# [seqfan] Boomerangs

Ed Jeffery ed.jeffery at yahoo.com
Mon Oct 10 19:14:11 CEST 2011

```Seqfans,

I was having fun with this useless idea until it gave me a headache:

For n=1,2,3,..., define the array T(n,k), k=0,1,2,..., in which T(n,0)=n and, for k>0,

T(n,k)=Append the digits of floor(R(n,k-1)/2) to R(n,k-1).

Thus, for all k>0, T(n,k) begins with the digits of T(n,k-1).

A term T(n,j) is said to be a "boomerang" if its digit sequence ends with the digits of a k-th term T(n,k), j>k. For a k-th term of the n-th sequence T(n,k), the digits following those of the embedded (k-1)-th term are called the "trajectory" of T(n,k-1) or the k-th trajectory of T(n,0). This is supposed to be the trajectory of the boomerang (if it exists) and which is all in fun of course. The digit sequences of trajectories are also obviously highly repetitive. I was expecting it to be easy, but sadly I have yet to detect a boomerang.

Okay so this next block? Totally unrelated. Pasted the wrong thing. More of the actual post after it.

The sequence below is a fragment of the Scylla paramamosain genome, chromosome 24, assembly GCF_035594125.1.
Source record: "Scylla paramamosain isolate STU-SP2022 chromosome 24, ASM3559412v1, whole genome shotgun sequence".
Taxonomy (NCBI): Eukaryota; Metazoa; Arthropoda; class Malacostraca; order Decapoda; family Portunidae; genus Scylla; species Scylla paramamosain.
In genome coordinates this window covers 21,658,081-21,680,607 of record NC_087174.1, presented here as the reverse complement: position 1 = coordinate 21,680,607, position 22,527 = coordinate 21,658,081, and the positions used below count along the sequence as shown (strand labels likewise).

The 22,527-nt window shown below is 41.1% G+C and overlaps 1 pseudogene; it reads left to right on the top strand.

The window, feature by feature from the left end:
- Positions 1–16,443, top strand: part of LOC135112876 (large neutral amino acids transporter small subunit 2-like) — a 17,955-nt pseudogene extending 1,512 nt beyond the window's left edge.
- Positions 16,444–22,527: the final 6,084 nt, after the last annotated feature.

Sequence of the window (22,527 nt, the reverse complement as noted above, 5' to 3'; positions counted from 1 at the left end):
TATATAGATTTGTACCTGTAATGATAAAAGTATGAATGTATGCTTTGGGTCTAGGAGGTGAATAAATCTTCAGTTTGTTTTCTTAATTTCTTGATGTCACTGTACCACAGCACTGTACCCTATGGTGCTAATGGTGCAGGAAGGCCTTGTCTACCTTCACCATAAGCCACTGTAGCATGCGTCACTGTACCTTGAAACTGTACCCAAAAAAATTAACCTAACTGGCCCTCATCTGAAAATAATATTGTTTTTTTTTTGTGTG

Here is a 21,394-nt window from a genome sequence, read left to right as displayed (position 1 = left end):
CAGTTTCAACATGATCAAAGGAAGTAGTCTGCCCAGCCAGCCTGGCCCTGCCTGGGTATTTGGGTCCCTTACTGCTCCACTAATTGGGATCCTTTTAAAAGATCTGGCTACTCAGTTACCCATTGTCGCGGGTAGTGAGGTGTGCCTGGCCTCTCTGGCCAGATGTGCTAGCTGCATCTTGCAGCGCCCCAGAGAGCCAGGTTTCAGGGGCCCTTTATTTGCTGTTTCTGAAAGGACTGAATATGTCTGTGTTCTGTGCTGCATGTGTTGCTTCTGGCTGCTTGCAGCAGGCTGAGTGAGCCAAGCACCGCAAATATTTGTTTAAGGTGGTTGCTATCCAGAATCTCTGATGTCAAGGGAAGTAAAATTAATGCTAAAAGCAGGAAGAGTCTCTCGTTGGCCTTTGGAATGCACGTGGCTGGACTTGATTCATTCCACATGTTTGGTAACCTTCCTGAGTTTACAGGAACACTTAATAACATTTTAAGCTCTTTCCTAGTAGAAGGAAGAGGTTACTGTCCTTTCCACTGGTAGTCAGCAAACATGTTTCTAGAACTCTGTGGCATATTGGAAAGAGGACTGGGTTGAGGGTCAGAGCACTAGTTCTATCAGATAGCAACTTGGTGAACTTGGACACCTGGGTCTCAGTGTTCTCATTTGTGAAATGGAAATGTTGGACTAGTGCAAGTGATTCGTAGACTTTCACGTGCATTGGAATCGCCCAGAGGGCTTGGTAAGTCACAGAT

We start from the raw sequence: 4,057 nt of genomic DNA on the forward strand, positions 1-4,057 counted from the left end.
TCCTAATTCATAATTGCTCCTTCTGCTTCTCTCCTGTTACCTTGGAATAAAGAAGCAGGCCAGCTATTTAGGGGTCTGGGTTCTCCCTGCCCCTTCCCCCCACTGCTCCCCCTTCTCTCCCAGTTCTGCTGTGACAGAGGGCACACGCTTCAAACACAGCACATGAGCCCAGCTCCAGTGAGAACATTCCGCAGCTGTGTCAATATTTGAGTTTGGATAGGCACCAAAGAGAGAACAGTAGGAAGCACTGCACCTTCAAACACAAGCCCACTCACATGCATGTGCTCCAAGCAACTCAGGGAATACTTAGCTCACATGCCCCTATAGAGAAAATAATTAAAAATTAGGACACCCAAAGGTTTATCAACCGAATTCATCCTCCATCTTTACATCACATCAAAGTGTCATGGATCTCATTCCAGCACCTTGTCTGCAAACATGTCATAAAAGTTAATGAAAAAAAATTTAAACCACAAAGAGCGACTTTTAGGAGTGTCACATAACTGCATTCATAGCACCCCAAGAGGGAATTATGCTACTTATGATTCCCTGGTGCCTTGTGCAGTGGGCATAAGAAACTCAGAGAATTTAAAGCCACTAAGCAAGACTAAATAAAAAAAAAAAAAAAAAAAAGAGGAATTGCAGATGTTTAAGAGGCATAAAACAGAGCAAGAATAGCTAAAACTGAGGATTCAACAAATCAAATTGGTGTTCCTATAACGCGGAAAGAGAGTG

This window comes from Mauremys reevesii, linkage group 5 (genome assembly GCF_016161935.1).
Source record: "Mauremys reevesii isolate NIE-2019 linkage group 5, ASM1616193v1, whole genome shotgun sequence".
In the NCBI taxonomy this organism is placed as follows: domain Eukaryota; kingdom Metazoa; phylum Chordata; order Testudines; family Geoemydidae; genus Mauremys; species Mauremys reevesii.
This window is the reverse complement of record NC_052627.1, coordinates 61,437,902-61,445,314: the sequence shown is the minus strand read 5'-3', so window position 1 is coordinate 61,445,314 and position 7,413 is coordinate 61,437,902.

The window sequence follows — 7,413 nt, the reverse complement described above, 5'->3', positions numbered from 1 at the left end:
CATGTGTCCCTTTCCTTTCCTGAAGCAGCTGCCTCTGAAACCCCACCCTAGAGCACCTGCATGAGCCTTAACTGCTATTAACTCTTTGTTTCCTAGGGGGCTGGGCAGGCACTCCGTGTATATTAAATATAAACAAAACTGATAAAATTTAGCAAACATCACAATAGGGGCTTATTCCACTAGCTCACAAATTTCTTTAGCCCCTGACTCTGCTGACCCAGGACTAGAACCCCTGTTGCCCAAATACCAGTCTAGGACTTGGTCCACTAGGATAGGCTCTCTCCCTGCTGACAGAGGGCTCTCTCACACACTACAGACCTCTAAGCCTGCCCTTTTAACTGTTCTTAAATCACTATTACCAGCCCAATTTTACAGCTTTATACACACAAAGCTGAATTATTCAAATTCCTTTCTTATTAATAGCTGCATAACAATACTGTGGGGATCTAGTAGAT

This sequence begins as A={1,2,10,3,21,105,4,31,2110,...} when read from the anti-diagonals of the table
T(n,k)=
{1, 10,  105,    10552, ...}
{2, 21, 2110, 21101055, ...}
{3, 31, 3115, 31151557, ...}
{4, 42, 4221, 42212110, ...}
etc.

Now I have some questions about T, since I don't have the ammunition to calculate large terms:

Do boomerangs exist for this sequence?
Does a generating function exist?

Suppose, for each n, that we precede the digits of each term with a decimal point; e.g. for row 2, we would have the sequence {.2, .21, .211, .21101055, ...} with D(2)->.21101055..., as k->infinity. (However, I doubt that any such limit (in the usual sense) can be calculated.) Are there D(n) which are:

(*)   Rational?

(**)  Algebraic?
(***) Transcendental?

Regards,

Ed Jeffery

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